Put Women in the Front Seat

Women either buy or influence the purchase of 85% of all new cars and trucks sold in the U.S. So why are the majority of women still intimidated and uncomfortable going to a dealership and negotiating the price of a vehicle? Because the automotive industry is notorious for putting women in the back seat, says Mary Lou Quinlan, CEO of Just Ask a Woman, a market-research firm that interviews women about

Women either buy or influence the purchase of 85% of all new cars and trucks sold in the U.S. So why are the majority of women still intimidated and uncomfortable going to a dealership and negotiating the price of a vehicle?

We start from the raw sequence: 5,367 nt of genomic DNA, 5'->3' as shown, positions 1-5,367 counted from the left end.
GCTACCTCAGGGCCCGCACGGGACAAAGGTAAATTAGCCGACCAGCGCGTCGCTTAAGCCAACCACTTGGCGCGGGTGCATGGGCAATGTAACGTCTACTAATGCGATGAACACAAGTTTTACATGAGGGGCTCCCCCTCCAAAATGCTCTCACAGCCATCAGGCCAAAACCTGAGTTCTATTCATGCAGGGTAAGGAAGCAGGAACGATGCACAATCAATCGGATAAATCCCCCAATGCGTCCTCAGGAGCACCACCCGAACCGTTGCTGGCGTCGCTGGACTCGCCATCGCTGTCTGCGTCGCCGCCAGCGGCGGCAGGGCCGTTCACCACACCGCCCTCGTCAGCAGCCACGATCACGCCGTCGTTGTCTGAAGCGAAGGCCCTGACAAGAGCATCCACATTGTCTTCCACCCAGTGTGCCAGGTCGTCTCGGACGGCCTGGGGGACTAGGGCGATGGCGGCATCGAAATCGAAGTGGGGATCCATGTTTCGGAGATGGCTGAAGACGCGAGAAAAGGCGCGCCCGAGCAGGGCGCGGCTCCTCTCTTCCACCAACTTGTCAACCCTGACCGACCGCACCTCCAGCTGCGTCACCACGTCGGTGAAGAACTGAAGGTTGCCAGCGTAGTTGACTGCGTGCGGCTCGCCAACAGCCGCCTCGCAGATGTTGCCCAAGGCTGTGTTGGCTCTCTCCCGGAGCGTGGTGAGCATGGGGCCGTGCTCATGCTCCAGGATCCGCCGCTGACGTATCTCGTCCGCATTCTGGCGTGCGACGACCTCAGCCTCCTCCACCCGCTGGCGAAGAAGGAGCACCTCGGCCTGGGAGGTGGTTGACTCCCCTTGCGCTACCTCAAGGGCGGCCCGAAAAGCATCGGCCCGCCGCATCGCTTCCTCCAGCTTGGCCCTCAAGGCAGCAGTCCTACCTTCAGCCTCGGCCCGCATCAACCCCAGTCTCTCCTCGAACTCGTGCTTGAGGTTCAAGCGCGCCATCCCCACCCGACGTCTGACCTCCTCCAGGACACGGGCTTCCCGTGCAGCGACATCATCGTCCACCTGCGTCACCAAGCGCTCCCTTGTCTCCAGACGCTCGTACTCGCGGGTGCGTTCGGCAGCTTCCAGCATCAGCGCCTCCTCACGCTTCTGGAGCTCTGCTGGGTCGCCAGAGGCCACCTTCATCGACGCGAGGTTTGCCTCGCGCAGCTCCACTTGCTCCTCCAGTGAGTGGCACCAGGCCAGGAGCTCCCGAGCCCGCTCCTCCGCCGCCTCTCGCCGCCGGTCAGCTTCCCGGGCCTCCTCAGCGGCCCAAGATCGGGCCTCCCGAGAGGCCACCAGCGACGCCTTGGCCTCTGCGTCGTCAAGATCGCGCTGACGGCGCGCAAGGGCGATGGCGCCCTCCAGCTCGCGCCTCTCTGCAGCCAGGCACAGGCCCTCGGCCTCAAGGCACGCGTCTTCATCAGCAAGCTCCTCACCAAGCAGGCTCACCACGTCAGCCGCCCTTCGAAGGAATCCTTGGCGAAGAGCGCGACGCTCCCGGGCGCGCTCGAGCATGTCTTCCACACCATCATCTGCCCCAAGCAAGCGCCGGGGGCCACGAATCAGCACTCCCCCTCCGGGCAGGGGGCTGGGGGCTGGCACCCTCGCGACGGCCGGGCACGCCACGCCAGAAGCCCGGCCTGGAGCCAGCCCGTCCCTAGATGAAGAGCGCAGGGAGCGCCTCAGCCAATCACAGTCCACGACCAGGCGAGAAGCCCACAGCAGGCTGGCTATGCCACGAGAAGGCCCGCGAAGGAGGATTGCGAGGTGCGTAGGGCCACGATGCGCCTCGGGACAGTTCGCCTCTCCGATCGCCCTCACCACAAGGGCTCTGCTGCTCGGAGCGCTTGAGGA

Because the automotive industry is notorious for putting women in the back seat, says Mary Lou Quinlan, CEO of Just Ask a Woman, a market-research firm that interviews women about what they buy and why.

Quinlan says studies indicate women consistently are quoted higher prices than men when shopping for cars. Many women also report feeling put off by sales people who patronize them in the selling process. It's no wonder many women have a hate affair with car dealers, she says.

She urges dealerships to rethink the entire process of how they sell cars to women. Dealerships need to learn to appeal to who a woman is as a person.

Some luxury car makers are just starting to understand that women want their own mid-life crisis car. It's not necessarily a Chevrolet Corvette. It's more like a Lexus, Jaguar or Mercedes-Benz.

“For her, it's about comfort, luxurious feel and amenities,” says Quinlan.

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